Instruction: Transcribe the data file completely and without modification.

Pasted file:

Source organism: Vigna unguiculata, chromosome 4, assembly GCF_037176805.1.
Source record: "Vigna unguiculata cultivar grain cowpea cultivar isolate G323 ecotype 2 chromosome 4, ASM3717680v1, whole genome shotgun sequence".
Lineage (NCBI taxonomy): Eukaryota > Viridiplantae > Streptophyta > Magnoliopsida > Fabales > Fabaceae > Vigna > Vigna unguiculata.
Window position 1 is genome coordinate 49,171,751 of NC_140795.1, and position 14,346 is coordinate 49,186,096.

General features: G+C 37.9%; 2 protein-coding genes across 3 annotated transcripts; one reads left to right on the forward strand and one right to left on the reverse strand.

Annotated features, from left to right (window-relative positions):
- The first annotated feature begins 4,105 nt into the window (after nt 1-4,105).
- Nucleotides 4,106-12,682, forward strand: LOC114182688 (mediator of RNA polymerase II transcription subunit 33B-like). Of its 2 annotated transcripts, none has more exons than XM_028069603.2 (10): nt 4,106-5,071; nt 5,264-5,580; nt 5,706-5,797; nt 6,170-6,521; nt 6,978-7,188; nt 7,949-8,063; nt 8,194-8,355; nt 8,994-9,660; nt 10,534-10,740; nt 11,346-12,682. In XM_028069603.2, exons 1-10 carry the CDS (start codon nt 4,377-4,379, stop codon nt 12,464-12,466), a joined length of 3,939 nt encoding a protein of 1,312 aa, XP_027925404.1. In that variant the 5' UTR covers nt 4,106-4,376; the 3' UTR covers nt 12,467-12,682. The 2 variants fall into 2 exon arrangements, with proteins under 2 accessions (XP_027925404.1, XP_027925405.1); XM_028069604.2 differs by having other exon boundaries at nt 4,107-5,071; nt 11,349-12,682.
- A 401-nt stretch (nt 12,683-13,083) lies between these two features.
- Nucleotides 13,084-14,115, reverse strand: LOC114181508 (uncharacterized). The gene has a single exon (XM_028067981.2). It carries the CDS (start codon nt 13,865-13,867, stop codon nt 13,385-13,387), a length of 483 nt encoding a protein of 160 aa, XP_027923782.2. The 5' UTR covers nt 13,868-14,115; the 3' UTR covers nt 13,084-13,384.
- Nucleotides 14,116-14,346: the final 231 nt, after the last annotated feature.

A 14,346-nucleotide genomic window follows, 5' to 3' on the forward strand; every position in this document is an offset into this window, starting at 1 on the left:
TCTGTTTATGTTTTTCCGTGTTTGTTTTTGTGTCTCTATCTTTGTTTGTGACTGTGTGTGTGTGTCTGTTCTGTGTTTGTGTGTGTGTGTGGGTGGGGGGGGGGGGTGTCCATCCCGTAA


Source organism: Vigna unguiculata, chromosome 4, assembly GCF_037176805.1.
Source record: "Vigna unguiculata cultivar grain cowpea cultivar isolate G323 ecotype 2 chromosome 4, ASM3717680v1, whole genome shotgun sequence".
Lineage (NCBI taxonomy): Eukaryota > Viridiplantae > Streptophyta > Magnoliopsida > Fabales > Fabaceae > Vigna > Vigna unguiculata.
Window position 1 is genome coordinate 49,171,751 of NC_140795.1, and position 14,346 is coordinate 49,186,096.

General features: G+C 37.9%; 2 protein-coding genes across 3 annotated transcripts; one reads left to right on the forward strand and one right to left on the reverse strand.

Annotated features, from left to right (window-relative positions):
- The first annotated feature begins 4,105 nt into the window (after nt 1-4,105).
- Nucleotides 4,106-12,682, forward strand: LOC114182688 (mediator of RNA polymerase II transcription subunit 33B-like). Of its 2 annotated transcripts, none has more exons than XM_028069603.2 (10): nt 4,106-5,071; nt 5,264-5,580; nt 5,706-5,797; nt 6,170-6,521; nt 6,978-7,188; nt 7,949-8,063; nt 8,194-8,355; nt 8,994-9,660; nt 10,534-10,740; nt 11,346-12,682. In XM_028069603.2, exons 1-10 carry the CDS (start codon nt 4,377-4,379, stop codon nt 12,464-12,466), a joined length of 3,939 nt encoding a protein of 1,312 aa, XP_027925404.1. In that variant the 5' UTR covers nt 4,106-4,376; the 3' UTR covers nt 12,467-12,682. The 2 variants fall into 2 exon arrangements, with proteins under 2 accessions (XP_027925404.1, XP_027925405.1); XM_028069604.2 differs by having other exon boundaries at nt 4,107-5,071; nt 11,349-12,682.
- A 401-nt stretch (nt 12,683-13,083) lies between these two features.
- Nucleotides 13,084-14,115, reverse strand: LOC114181508 (uncharacterized). The gene has a single exon (XM_028067981.2). It carries the CDS (start codon nt 13,865-13,867, stop codon nt 13,385-13,387), a length of 483 nt encoding a protein of 160 aa, XP_027923782.2. The 5' UTR covers nt 13,868-14,115; the 3' UTR covers nt 13,084-13,384.
- Nucleotides 14,116-14,346: the final 231 nt, after the last annotated feature.

A 14,346-nucleotide genomic window follows, 5' to 3' on the forward strand; every position in this document is an offset into this window, starting at 1 on the left:
TCTGTTTATGTTTTTCCGTGTTTGTTTTTGTGTCTCTATCTTTGTTTGTGACTGTGTGTGTGTGTCTGTTCTGTGTTTGTGTGTGTGTGTGGGTGGGGGGGGGGGGTGTCCATCCCGTAA